'We believe in customer-driven innovation'

Intuit is a 30 year old company with 7,900 employees and a revenue of $4.7 billion. Best known for QuickBooks financial management software for small businesses, it is one of the few software companies to have survived, as it evolves with customer expectations. It has done this by creating a culture of customer driven innovation and employee entrepreneurship. BW CIO met Atticus Tysen, SVP and CIO, Intuit on the side lines of the Nasscom India Leadership Forum last month, in Mumbai. Tysen spoke about the company’s two core competencies: Customer driven innovation & Design for delight.

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Photo Credit : Brian Pereira,

Atticus Tysen, SVP and CIO, Intuit

Q. Can you tell us about your Design for Delight philosophy and how does it help in developing products that are more specific to customer needs?

Design for Delight is our internal name and we developed it over the years. There are three pillars:

1.       Deep customer empathy
2.       Go Broad to Go Narrow
3.       Rapid experiments with customers

Deep Customer Empathy: We collect data on how customers are using all our products, like what features they use and don't use, and if they are having any problems using our products. We understand the problems they are trying to solve and what they need.

Go Broad to Go Narrow: This is the second pillar where we host brainstorming sessions, conduct design sessions, we come together and come up with a bunch of ideas to solve a problem. Our founder Scott Cook encourages us to go as broad as we can for as long as we can -- and then we go uncomfortable narrow and try to pick the one or two things, and do rapid prototyping on those things. We do sketches and simple things. Once we do that, we go broad again, and then narrow.  

Rapid experiments with customers: It is about the team using data and customer insights to guide your decisions, as opposed to the highest paid person on the rolls trying to tell you the answer. It's really about the team discovering the right solution for the customer.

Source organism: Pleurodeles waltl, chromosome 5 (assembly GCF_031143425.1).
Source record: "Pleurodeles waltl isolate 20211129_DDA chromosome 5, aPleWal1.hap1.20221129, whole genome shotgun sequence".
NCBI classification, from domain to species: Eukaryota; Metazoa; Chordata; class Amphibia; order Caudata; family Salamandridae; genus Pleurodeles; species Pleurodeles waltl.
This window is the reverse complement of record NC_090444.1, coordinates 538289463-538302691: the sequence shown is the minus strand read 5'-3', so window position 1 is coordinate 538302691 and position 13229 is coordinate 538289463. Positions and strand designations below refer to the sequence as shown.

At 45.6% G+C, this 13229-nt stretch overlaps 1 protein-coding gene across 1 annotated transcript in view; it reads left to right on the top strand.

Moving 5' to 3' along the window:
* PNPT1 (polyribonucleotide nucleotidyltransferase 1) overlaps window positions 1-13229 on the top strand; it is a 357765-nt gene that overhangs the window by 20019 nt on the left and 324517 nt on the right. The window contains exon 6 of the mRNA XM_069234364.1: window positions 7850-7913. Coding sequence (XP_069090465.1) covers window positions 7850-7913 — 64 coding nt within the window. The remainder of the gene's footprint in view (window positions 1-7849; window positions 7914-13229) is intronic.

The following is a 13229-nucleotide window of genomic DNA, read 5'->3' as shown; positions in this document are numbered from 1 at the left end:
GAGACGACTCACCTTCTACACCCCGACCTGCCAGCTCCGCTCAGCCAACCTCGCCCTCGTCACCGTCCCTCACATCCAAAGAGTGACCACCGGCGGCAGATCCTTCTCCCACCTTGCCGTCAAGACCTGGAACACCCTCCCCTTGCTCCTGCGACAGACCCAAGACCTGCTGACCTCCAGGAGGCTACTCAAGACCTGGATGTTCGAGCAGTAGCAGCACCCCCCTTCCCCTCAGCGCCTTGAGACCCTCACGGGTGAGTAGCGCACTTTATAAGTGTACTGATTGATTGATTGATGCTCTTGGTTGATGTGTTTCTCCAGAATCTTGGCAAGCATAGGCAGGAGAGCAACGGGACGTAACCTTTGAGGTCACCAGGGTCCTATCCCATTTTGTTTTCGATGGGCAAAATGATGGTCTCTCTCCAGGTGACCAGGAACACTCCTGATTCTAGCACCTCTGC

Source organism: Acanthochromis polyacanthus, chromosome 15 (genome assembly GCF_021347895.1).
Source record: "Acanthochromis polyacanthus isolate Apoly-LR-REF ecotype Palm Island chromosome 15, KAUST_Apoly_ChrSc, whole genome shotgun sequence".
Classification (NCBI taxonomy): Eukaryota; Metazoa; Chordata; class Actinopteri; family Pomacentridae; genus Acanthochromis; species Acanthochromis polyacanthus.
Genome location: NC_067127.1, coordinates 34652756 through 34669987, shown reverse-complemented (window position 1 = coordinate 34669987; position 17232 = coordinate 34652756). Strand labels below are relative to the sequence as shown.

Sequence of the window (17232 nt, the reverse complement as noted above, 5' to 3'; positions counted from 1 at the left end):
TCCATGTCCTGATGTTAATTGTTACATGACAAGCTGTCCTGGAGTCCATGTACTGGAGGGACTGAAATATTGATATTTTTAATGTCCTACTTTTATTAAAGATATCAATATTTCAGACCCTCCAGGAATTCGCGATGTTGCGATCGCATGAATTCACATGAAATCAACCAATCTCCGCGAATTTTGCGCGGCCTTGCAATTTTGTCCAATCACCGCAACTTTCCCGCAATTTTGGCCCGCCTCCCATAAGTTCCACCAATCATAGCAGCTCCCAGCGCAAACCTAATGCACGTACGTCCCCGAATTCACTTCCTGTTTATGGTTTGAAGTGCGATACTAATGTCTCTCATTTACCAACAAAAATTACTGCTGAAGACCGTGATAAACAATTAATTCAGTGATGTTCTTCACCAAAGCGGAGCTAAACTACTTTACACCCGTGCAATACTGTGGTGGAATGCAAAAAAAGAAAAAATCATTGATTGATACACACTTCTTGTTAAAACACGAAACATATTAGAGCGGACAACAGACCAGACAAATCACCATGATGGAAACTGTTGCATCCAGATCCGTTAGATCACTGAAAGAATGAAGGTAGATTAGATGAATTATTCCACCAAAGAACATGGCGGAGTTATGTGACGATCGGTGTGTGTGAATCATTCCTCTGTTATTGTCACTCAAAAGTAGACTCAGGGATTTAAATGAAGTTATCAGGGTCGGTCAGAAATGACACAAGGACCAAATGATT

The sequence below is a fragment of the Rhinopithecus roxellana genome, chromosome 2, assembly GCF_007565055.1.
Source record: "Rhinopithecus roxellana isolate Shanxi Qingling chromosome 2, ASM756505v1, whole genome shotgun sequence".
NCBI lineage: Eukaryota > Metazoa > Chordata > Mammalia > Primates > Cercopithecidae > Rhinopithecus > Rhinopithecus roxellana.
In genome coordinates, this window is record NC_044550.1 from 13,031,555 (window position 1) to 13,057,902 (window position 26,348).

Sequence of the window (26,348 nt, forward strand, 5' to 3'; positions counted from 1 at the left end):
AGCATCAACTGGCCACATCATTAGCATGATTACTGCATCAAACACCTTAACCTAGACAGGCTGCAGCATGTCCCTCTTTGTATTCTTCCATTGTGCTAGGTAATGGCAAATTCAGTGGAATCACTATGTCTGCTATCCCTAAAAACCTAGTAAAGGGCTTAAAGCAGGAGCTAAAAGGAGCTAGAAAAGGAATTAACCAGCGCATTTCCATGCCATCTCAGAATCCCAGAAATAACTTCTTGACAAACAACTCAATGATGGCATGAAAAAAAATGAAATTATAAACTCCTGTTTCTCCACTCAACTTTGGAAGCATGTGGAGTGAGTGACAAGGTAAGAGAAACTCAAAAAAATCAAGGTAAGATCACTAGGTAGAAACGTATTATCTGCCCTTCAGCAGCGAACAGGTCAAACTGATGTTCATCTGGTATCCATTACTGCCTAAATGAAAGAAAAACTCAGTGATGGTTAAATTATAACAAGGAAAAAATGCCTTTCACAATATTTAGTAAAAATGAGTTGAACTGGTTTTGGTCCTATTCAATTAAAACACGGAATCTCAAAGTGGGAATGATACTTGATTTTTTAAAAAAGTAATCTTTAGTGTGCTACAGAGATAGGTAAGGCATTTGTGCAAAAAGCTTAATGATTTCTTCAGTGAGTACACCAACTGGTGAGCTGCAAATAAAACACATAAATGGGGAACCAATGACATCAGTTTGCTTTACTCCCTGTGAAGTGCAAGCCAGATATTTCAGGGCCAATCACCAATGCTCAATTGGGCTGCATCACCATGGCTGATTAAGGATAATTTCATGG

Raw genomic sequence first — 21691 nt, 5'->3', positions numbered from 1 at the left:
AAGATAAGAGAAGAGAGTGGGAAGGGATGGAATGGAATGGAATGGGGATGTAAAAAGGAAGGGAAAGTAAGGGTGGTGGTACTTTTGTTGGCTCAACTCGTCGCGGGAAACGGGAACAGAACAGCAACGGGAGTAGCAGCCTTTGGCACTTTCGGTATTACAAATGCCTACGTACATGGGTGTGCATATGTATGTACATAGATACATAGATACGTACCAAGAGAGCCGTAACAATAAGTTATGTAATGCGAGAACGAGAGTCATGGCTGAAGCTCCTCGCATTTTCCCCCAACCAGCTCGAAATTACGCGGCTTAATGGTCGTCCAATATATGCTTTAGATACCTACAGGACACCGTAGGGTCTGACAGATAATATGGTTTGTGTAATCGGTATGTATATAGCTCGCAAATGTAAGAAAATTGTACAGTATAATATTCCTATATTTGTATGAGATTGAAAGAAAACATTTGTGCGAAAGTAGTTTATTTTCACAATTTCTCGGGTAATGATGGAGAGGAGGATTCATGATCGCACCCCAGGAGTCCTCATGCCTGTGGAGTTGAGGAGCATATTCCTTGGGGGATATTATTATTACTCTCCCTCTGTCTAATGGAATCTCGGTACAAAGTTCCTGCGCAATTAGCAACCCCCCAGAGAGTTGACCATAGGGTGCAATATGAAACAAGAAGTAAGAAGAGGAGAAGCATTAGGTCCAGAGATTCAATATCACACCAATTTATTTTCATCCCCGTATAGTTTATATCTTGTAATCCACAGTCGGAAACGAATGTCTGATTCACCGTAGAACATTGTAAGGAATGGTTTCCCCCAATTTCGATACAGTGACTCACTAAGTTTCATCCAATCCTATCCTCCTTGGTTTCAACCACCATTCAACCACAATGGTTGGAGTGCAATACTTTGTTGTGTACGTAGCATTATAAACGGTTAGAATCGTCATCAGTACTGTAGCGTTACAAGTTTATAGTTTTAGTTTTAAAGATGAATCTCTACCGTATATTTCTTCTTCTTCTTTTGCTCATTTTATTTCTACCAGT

A video explaining this is available here: http://www.intuitlabs.com/about/

Q. Technology is continuously evolving. How do you keep up with developments and modernize your products on a continuous basis?

Our CTO, Tayloe Stansbury has worked out (a schedule) where every product team puts in 20 percent of its resources towards staying current with technology. So we have a motto that you always have to be investing to stay current with your technology, while you are also doing new things. Many companies invest in new technology all the time, and they end up with a tech stack. This is one of the things we guard against.

We had separate products that were monoliths as older architecture. We turned those monolithic products into services, and had those services exposed on the developer portal, so that everyone could use those. One example is, we had four different Tax products and we consolidated it into one.

Q. Large companies find it extremely difficult to transform. What should they be doing to accelerate their transformation journeys? Intuit has come a long way and has transformed itself from a products only company (software on floppy disk) to one offering services off the cloud. Can you share experiences?

The biggest hindrances to this kind of change can sometimes be success. The advantage we have had as a company is serving our customers. The other advantage is that we have a culture of life-long learning.

We are always looking outside the company for inspiration, and where we need to change. When you are a larger company you can look internally.

The other thing that has happened is that we have the luxury of worthy competitors, which keeps us on our toes.

We believe that bad news should travel fast, so that we learn from it. We have a culture where people are encouraged to speak about a problem, and they band together to solve it.


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